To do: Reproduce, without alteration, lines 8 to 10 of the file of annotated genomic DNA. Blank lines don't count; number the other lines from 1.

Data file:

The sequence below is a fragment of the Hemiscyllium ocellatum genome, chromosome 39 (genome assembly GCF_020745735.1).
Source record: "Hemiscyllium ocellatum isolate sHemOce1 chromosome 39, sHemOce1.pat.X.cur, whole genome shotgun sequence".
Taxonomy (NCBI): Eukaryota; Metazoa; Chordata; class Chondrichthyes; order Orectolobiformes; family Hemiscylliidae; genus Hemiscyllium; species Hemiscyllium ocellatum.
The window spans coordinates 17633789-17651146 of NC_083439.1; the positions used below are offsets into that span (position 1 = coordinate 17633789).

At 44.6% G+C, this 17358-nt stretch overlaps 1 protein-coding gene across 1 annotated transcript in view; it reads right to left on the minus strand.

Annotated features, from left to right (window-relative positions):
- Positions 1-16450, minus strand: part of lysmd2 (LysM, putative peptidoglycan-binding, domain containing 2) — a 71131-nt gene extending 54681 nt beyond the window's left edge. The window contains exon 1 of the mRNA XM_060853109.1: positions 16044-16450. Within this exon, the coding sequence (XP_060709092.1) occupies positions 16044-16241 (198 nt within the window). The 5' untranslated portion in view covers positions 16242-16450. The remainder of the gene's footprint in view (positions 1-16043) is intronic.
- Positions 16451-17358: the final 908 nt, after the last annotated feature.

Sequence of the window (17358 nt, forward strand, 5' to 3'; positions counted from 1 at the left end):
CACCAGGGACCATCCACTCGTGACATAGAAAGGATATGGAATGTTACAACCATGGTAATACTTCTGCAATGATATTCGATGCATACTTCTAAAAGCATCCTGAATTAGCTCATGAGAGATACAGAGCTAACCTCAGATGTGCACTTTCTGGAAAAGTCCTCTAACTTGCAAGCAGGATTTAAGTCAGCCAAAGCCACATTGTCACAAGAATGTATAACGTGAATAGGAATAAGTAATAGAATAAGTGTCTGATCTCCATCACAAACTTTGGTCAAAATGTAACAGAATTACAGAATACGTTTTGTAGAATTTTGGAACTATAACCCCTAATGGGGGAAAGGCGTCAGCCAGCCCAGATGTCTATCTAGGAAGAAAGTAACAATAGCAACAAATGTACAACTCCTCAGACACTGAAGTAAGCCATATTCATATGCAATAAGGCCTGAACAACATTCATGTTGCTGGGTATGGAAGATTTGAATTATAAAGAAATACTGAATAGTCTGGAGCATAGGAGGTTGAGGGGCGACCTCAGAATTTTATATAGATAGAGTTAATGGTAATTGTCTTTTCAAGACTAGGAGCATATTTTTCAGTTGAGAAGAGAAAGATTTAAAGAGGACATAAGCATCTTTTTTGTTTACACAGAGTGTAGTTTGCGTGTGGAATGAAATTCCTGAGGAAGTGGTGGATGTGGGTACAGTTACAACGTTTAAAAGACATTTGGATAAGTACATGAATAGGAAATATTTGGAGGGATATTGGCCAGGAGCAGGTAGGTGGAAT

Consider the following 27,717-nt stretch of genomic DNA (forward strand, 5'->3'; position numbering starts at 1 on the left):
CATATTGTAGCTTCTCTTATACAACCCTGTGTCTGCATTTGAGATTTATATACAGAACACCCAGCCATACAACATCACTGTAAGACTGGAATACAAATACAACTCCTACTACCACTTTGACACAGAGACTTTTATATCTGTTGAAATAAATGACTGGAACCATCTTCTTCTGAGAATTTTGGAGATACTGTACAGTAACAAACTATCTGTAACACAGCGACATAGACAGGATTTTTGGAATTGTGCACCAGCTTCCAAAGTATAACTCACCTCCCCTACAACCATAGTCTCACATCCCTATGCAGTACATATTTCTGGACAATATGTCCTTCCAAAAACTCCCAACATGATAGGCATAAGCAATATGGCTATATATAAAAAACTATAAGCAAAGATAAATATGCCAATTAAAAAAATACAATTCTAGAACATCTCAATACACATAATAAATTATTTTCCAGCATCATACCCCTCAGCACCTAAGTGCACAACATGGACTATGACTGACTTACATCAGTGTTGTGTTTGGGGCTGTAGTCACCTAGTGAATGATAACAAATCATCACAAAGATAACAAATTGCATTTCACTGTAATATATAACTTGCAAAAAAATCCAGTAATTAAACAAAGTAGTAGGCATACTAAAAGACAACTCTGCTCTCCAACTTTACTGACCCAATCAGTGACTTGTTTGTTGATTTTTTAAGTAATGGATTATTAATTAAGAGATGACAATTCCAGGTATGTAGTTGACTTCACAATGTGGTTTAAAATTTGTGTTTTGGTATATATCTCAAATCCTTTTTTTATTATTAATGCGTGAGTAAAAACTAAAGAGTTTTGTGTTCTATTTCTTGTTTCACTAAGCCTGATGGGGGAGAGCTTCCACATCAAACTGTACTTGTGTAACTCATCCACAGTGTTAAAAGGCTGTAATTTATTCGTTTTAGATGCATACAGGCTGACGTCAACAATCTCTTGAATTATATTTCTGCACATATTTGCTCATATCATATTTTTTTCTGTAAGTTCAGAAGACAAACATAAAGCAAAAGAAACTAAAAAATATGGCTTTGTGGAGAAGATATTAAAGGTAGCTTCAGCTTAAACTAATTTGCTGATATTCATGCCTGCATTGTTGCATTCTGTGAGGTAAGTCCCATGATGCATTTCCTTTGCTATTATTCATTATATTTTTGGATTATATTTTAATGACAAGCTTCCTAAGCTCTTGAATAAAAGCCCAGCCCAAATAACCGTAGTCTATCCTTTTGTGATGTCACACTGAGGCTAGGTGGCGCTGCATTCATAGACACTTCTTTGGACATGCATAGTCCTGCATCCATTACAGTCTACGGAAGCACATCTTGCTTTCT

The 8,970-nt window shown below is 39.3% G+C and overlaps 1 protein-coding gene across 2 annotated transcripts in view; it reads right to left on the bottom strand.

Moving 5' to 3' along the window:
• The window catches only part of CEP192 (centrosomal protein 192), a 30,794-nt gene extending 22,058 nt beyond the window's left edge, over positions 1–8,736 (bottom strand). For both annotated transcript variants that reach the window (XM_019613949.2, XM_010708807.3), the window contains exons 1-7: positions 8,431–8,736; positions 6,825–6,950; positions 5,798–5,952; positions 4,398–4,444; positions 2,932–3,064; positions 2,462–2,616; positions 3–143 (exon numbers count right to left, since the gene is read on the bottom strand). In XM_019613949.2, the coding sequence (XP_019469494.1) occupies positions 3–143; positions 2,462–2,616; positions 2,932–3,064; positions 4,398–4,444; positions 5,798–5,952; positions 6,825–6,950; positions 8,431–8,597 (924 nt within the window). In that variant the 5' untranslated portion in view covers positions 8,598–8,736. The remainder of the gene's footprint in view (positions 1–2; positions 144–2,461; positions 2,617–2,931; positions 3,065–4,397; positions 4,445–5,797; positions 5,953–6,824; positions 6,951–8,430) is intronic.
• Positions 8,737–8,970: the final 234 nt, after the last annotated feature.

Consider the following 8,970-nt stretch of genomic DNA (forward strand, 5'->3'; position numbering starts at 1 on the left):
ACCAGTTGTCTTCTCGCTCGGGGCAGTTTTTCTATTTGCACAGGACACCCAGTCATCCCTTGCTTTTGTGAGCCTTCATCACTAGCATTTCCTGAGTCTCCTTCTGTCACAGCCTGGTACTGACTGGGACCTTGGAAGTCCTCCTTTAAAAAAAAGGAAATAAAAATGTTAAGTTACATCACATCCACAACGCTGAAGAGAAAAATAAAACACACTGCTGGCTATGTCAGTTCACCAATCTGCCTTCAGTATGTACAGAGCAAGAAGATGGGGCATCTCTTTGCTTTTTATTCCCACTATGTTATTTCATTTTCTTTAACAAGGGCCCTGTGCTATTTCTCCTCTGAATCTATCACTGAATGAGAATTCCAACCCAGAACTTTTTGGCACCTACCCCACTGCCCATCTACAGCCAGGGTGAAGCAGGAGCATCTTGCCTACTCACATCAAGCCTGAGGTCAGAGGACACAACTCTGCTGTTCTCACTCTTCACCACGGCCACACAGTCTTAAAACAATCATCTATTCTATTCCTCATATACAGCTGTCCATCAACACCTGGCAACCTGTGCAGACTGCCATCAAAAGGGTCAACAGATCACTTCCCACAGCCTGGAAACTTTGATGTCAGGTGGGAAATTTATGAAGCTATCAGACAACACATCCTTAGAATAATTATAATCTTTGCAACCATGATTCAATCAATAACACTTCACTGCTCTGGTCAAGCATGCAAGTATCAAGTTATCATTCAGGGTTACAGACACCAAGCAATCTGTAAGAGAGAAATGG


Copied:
- Positions 16451-17358: the final 908 nt, after the last annotated feature.

Sequence of the window (17358 nt, forward strand, 5' to 3'; positions counted from 1 at the left end):
CACCAGGGACCATCCACTCGTGACATAGAAAGGATATGGAATGTTACAACCATGGTAATACTTCTGCAATGATATTCGATGCATACTTCTAAAAGCATCCTGAATTAGCTCATGAGAGATACAGAGCTAACCTCAGATGTGCACTTTCTGGAAAAGTCCTCTAACTTGCAAGCAGGATTTAAGTCAGCCAAAGCCACATTGTCACAAGAATGTATAACGTGAATAGGAATAAGTAATAGAATAAGTGTCTGATCTCCATCACAAACTTTGGTCAAAATGTAACAGAATTACAGAATACGTTTTGTAGAATTTTGGAACTATAACCCCTAATGGGGGAAAGGCGTCAGCCAGCCCAGATGTCTATCTAGGAAGAAAGTAACAATAGCAACAAATGTACAACTCCTCAGACACTGAAGTAAGCCATATTCATATGCAATAAGGCCTGAACAACATTCATGTTGCTGGGTATGGAAGATTTGAATTATAAAGAAATACTGAATAGTCTGGAGCATAGGAGGTTGAGGGGCGACCTCAGAATTTTATATAGATAGAGTTAATGGTAATTGTCTTTTCAAGACTAGGAGCATATTTTTCAGTTGAGAAGAGAAAGATTTAAAGAGGACATAAGCATCTTTTTTGTTTACACAGAGTGTAGTTTGCGTGTGGAATGAAATTCCTGAGGAAGTGGTGGATGTGGGTACAGTTACAACGTTTAAAAGACATTTGGATAAGTACATGAATAGGAAATATTTGGAGGGATATTGGCCAGGAGCAGGTAGGTGGAAT